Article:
Relativistic Doodles

This post explains how my illustration of general relativistic time dilation works. This is the parent post.

Here is an image of a simple classical timeline:

timeline_1

There are 2 observers: green and red. They have their own watches. The red observer shoots an arrow towards the green observer. The position of the arrow vs. the time recorded by the two observers looks like the picture above. If we take a trace of the trajectory of the arrow, we get:

timeline_2

If we were to take the trace of a 2 signals 1 second apart that travel at constant speed, and 2 signals 1 second apart and traveling instantaneously, we would get:

timeline_3

You will notice that the components of all 4 traces (like the ones drawn in grey) are parallel and perpendicular to the space-time axes. This is always the case. So even when I distort the edge of the red timeline a bit, I get:

timeline_4

So if I am standing with the red observer, and I see him sending out signals, I will not notice a difference even when the red timeline distorts, because to me, the components of the signals are still parallel and perpendicular to my space and time. In the same way, when an observer is falling into a gravity well (like that of a black hole) and sends out signals, the observer does not notice the relativistic effects of gravity on the signal. However, the observer who is standing far away from such distortions notices an altered signal. So even though the signal at t=8 was instantaneous according to the red observer, it reached the green observer at t=9.

If you understood this, then you will know what is wrong with this set of traces of signals that a red observer sends as she falls into a black hole:

time_dilation_gravity_WRONG

Planning for the Future

I was stumbling around the internet when I came across this series of pictures. If any one of you is interested in long term investments, high return savings, that sort of thing, this is a really good view of what the coming years will bring.

future

Investment Outlook for the really meticulous planners

Click here if animation doesn’t play.

But seriously, this image had a profound effect on me. A lot of people consider themselves lucky to be living in this age of innovation, on the pinnacle of existence. And believe me, I am not ungrateful. There is Naruto and Xbox and the Grand Unified Theory, and trips to the moon and probes to Mars; there is the internet, the standard bearer of the freedom of expression, and there is Game of Thrones and Harry Potter. And most important of all there is the asymptotic ideal of liberalism that, ever so faithfully, supports one’s occasional venture into the more “contestable” realms of morality, hiding behind the slippery paradox of the ownership of the intangible.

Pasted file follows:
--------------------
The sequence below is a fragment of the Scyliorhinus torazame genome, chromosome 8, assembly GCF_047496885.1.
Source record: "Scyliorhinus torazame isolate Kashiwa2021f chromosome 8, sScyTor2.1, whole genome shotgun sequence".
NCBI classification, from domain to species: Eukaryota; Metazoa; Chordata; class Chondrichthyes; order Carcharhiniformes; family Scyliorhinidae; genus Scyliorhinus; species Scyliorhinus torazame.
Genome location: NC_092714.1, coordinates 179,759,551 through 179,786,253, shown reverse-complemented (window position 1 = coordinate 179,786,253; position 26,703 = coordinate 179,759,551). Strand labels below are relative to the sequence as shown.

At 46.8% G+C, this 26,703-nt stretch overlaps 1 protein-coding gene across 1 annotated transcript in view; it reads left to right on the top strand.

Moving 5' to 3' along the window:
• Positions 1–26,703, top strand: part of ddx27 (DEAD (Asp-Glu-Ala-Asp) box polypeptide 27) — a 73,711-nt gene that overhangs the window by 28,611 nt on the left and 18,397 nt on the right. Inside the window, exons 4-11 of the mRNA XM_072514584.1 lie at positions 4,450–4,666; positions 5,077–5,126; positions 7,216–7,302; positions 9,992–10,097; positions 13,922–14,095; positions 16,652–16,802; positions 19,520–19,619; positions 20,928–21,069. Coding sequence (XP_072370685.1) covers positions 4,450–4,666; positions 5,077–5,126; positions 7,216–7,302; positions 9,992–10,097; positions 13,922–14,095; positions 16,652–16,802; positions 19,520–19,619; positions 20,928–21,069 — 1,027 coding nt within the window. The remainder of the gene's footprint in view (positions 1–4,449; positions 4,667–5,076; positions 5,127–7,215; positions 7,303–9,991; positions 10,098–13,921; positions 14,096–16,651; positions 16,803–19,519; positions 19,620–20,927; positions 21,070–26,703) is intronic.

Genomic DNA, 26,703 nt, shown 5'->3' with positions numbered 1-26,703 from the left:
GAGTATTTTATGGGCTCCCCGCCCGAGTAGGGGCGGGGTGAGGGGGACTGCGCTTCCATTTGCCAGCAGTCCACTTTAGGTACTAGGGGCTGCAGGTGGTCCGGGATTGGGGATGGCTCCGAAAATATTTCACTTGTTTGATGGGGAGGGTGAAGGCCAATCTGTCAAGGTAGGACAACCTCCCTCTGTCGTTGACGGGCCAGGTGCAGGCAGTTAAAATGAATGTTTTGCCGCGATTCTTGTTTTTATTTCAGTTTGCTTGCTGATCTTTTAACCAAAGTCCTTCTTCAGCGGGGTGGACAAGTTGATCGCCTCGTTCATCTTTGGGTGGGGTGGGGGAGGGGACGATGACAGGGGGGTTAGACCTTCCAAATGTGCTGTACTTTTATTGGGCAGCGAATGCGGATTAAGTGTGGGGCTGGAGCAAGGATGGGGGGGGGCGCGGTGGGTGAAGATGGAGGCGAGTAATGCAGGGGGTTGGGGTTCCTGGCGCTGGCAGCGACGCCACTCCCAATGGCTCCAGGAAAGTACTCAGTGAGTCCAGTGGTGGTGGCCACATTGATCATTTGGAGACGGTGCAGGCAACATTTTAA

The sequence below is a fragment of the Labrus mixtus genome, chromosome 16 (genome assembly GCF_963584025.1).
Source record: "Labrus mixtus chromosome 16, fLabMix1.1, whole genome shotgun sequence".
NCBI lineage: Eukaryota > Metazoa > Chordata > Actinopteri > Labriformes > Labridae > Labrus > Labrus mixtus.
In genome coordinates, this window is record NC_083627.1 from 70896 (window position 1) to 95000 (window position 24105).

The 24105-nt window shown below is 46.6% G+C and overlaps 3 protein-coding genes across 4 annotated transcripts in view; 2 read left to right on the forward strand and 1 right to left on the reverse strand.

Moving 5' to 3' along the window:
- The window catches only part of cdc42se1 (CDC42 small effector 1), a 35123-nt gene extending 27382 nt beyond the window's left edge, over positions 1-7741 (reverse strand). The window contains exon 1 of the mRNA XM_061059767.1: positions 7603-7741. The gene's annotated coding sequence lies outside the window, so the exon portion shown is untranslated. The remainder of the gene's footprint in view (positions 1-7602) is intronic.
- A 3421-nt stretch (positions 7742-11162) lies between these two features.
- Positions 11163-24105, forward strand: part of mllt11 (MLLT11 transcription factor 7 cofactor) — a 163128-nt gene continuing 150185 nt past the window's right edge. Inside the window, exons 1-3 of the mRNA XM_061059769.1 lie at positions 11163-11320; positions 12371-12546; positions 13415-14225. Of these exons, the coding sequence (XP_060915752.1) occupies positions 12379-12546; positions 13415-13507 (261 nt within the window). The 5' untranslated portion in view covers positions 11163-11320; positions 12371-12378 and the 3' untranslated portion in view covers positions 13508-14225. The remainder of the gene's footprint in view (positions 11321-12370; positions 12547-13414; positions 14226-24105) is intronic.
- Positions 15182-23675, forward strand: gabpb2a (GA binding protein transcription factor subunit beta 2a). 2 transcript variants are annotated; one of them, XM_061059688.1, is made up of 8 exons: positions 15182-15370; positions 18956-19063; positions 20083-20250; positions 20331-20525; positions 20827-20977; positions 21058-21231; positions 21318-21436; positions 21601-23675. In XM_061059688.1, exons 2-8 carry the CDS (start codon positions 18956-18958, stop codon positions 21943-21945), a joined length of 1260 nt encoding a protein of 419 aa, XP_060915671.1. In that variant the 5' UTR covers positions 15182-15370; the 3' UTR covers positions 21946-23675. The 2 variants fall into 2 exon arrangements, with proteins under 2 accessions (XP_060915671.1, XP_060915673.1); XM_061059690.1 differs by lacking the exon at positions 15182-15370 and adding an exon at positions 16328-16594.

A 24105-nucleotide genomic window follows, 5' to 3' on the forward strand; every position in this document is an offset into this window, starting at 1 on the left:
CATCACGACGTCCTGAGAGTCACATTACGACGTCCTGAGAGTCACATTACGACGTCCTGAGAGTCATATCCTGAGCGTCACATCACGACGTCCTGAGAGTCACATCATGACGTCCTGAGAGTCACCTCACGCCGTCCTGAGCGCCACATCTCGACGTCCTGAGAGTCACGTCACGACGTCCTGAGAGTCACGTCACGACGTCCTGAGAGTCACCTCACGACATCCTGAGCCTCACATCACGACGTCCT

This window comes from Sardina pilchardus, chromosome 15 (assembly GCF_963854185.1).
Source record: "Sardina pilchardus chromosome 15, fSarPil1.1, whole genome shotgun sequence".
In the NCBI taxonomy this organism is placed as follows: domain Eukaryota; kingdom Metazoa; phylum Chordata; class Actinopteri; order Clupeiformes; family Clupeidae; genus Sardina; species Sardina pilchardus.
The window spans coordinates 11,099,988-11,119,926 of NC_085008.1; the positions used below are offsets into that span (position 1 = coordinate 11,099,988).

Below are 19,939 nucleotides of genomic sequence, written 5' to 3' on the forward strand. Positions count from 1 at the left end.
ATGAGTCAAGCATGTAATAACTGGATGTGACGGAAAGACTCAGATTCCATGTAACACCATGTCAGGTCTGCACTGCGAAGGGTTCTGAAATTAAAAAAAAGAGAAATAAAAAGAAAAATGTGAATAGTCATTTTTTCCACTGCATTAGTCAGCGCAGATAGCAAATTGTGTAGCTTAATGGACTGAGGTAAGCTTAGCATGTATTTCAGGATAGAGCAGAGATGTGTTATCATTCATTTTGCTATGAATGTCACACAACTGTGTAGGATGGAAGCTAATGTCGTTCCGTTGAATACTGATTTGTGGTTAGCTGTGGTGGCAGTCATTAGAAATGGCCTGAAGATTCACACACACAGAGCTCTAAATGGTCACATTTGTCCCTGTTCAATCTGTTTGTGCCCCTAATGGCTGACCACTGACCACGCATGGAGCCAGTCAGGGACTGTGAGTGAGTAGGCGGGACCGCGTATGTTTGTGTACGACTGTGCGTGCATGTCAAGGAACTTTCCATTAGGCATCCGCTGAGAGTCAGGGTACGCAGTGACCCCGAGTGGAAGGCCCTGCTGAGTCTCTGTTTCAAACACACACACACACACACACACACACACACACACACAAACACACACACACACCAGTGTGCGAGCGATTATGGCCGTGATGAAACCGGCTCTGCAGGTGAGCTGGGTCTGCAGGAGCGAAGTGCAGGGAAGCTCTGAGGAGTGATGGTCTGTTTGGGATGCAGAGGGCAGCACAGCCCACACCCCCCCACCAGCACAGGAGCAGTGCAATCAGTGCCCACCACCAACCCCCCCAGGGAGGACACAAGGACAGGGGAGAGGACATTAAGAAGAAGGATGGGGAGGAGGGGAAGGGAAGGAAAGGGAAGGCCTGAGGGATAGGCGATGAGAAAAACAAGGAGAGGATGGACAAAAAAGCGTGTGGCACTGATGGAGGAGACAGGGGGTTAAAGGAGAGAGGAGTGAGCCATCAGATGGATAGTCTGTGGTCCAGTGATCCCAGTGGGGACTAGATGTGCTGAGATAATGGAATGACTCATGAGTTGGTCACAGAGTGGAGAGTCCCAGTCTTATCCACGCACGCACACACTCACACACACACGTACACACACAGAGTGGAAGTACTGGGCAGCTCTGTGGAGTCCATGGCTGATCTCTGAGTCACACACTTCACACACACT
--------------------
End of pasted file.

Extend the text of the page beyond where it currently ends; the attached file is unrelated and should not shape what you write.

I am, of course, talking about The Pirate Bay.

Circumlocution at its Finest

Circumlocution at its Finest

I get excited when I write about things I like. Anyways: profound effect, ok. What I was trying to say is this: when you look at the larger picture of the universe, the largest picture that you can ever picture yourself in, you realize how insignificant of a speck you are. Despite living in an age of exponential progress, there is infinitely more that you have not yet beheld. The universe has so much yet to unveil. At every point in time, mankind has perceived itself as teetering on the pinnacle of progress, having reached the absolute limit of evolution. Every time, we have been proven wrong. Perhaps it is instinctive for us to identify with an unstable equilibrium, cautious creatures that we are. And it is this tendency of ours that forces us to ignore the broader realities of nature: that its progress is eventual, inevitable and perpetual.

I thought this picture is profound not because it is humbling, but because it showed me how much I will miss. I can’t fast-forward this show, I can’t torrent re-runs. I can only hope to experience the living daylights out of an infinitesimal period in the Universe’s life; a period that in all probability might be one of the more mundane parts of the universal timeline.

Just something to think about in times of inflated optimism.